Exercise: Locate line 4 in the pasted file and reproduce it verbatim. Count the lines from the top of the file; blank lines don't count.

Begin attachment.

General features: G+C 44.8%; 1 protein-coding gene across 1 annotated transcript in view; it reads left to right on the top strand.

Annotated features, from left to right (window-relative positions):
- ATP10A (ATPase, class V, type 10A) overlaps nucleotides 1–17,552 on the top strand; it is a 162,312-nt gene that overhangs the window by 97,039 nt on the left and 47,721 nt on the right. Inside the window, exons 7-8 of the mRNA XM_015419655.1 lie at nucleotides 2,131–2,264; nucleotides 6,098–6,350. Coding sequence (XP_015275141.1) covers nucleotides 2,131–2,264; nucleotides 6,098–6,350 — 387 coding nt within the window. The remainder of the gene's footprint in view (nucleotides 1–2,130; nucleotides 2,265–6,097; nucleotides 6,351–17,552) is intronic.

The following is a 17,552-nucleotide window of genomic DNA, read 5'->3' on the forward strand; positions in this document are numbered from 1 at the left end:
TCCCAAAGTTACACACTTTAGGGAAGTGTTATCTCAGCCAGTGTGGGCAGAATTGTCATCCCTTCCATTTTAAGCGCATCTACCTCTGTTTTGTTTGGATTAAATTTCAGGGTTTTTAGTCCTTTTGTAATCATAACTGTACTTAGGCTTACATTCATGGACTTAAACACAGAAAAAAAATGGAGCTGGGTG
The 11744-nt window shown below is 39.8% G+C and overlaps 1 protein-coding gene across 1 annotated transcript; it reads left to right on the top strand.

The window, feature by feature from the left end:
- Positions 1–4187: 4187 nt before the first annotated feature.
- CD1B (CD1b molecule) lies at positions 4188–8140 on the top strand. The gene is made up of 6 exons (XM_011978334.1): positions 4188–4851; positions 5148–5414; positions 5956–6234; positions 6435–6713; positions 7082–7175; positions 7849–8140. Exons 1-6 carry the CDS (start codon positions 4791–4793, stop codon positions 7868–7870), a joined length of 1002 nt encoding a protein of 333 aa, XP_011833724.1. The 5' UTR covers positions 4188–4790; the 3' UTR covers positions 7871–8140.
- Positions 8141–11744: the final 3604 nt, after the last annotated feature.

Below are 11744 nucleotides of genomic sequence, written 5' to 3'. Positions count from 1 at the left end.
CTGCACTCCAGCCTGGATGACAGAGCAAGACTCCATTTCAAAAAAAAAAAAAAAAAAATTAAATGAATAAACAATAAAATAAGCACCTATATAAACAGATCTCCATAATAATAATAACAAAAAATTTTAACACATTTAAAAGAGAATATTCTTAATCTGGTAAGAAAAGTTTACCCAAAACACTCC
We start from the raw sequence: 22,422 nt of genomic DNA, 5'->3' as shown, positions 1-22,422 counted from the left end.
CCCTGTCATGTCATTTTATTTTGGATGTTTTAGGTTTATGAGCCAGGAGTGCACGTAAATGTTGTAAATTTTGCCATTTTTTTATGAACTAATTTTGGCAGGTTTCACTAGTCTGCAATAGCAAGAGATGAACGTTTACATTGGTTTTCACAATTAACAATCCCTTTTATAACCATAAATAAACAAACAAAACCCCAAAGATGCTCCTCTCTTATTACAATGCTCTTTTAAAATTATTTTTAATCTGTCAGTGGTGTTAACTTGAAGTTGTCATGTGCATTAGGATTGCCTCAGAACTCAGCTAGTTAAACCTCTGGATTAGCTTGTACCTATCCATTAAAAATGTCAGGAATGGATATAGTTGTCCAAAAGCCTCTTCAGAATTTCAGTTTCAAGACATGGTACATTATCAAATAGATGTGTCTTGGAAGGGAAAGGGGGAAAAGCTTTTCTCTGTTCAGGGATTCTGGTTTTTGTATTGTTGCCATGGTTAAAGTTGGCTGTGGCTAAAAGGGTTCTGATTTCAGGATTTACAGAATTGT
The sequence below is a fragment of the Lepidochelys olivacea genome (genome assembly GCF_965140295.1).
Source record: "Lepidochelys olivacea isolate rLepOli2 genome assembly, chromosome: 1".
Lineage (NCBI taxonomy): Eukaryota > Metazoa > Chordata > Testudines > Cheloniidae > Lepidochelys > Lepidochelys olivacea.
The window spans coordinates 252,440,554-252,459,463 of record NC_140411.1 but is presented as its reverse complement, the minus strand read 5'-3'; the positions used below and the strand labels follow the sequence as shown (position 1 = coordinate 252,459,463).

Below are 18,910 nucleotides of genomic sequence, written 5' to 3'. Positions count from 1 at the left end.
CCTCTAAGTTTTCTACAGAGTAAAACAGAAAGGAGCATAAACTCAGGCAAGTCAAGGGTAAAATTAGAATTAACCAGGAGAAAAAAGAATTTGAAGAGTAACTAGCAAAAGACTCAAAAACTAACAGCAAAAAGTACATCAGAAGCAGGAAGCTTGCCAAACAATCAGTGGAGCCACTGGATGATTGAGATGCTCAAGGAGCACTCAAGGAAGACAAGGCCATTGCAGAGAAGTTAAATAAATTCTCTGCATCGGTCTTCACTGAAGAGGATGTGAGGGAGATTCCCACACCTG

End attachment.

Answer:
The following is a 17,552-nucleotide window of genomic DNA, read 5'->3' on the forward strand; positions in this document are numbered from 1 at the left end: